2. P values come from the unpaired Student's t-test (a P value less than .025 was considered statistically significant).

  3. ETTH = episodic tension-type headache; NS = nonsignificant.

Flexion/Extension
 Flexion47.2°± 11.4°66.8°± 9.7°.001
 Extension49.3°± 11.8° 48.3°± 14.2°NS
 Total96.4°± 18.7°115.2°± 28.7°.002
Lateral flexion
 Right34.7°± 7.1° 41.2°± 6.7°.01 
 Left34.8°± 7.7° 43.4°± 5.6°.001
 Total69.4°± 12.4° 84.5°± 12.1°.01 
Rotation
 Right58.2°± 9.7° 72.5°± 5.5°<.001
 Left59.6°± 9.5° 74.2°± 6.9° 
 Total117.7°± 18.8° 146.5°± 9.1°  
Craniovertebral angle
 Sitting position48.8°± 7°  53.8°± 4° .02 
 Standing position50°± 7° 55.9°± 5.5°.01 

COMMENTS

This article is the first blinded, controlled study providing evidence that active myofascial TrPs in the upper trapezius, sternocleidomastoid, and temporalis muscles are more common in ETTH patients than in healthy subjects. In addition, ETTH subjects showed greater FHP, that is, a smaller craniovertebral angle, and lesser neck mobility than controls. Finally, headache parameters (ie, intensity, duration, and frequency) were not significantly different between ETTH patients with active TrPs and those with latent TrPs in the same muscles. Neck mobility and FHP did not also correlate with headache characteristics.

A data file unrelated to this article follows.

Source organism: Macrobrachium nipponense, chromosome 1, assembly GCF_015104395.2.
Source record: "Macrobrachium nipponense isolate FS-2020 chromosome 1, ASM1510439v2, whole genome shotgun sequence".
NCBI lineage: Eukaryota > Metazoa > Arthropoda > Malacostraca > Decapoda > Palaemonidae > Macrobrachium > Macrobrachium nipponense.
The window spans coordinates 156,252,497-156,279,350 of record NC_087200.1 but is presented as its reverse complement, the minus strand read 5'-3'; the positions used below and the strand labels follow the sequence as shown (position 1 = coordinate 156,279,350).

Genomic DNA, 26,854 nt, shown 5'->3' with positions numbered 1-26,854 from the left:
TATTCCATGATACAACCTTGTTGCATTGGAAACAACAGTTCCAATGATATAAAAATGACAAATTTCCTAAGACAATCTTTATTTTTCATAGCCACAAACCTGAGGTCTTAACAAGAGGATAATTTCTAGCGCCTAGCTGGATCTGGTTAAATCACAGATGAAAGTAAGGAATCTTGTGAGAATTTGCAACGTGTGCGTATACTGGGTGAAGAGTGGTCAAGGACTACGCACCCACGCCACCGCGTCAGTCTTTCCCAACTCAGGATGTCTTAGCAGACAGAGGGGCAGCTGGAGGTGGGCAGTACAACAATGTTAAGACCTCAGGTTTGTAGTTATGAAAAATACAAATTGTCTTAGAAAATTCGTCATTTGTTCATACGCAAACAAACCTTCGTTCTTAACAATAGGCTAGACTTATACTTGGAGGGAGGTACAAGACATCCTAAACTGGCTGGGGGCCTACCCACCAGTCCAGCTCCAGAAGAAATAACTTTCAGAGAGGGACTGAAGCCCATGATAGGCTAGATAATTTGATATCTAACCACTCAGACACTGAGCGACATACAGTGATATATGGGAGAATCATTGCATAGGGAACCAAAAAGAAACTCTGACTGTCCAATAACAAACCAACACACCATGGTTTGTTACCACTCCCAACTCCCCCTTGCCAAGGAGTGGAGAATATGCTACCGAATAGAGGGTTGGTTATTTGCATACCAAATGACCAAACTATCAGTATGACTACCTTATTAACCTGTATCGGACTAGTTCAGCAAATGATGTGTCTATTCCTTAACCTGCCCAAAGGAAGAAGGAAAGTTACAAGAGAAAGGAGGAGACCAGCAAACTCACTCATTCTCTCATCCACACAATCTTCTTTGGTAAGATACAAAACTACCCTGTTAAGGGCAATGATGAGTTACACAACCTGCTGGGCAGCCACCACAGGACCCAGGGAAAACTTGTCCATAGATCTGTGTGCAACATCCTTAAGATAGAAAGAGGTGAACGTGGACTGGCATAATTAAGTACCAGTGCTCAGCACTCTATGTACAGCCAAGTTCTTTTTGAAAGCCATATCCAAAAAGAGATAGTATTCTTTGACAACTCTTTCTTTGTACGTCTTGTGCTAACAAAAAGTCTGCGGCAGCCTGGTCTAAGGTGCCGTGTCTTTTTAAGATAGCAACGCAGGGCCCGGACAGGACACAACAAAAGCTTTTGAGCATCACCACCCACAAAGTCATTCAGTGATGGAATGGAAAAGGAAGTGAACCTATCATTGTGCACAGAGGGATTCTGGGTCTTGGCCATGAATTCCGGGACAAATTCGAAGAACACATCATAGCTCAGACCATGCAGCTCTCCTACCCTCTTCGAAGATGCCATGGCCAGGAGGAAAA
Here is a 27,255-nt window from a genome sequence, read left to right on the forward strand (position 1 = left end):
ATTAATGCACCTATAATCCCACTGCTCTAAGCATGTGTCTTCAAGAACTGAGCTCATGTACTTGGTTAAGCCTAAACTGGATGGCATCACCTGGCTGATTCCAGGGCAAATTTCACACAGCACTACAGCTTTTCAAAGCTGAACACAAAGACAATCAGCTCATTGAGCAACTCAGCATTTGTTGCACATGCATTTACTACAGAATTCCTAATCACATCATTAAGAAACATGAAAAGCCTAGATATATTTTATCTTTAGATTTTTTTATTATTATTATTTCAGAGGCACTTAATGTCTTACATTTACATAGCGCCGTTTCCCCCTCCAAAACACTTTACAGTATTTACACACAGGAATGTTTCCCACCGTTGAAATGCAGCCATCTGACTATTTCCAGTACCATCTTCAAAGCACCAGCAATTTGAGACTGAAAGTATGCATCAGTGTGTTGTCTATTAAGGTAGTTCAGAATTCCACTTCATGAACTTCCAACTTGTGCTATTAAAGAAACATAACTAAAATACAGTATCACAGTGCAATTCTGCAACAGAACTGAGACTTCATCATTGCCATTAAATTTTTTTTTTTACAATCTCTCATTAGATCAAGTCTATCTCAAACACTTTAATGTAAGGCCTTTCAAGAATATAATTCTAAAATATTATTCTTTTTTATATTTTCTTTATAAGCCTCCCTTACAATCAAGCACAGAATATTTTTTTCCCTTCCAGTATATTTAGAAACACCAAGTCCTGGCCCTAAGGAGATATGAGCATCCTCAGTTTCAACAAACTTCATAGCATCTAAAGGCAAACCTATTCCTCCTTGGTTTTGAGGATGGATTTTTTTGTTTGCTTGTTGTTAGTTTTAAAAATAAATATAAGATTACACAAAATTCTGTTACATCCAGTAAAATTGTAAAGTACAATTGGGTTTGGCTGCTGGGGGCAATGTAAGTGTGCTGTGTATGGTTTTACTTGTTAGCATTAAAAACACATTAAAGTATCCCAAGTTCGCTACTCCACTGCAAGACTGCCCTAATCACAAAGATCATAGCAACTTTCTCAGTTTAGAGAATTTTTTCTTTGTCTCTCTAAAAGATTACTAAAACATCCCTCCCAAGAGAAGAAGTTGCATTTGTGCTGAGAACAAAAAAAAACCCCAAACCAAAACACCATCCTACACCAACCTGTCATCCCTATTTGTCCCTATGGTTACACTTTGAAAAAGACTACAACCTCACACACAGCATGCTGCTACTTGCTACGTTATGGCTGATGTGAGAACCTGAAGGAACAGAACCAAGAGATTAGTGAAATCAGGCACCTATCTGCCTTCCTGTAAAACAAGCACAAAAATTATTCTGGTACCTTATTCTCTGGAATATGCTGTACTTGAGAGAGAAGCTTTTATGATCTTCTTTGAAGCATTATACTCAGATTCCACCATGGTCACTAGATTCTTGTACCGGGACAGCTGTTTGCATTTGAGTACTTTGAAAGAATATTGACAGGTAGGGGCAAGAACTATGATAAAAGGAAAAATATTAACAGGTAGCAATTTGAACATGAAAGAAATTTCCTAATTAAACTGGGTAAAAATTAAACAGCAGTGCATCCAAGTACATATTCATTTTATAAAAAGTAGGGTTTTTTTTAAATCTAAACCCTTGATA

Current findings for ETTH subjects complete our previous findings for CTTH subjects, in whom head and neck muscle TrPs were also more common than in healthy controls.10,11 However, in CTTH subjects, active TrPs were related to greater headache intensity and frequency than latent TrPs.10,11 These latter results have not been replicated in this study, since none of the clinical variables concerning the intensity and the temporal profile of headache differed between ETTH subjects with active TrPs than those with latent TrPs. If there were a lesser degree of central sensitization in ETTH, because of the intermittent nature of the condition, one would expect fewer active and more latent TrPs in ETTH subjects than in CTTH patients. Our findings do not support this hypothesis, since ETTH patients showed a similar number of either latent or active TrPs than CTTH.11 Since TrPs, either active or latent, are responsible for the liberation of nociceptive mediators,8 it seems plausible that TrPs might be a triggering factor for central sensitization. In such way, the presence of TrPs can contribute to the evolution of ETTH to the chronic form. Our results underline the importance of inspection and inactivation of TrPs in head and neck muscles, which are contributing to sensitization of the trigeminal nucleus caudalis in TTH patients.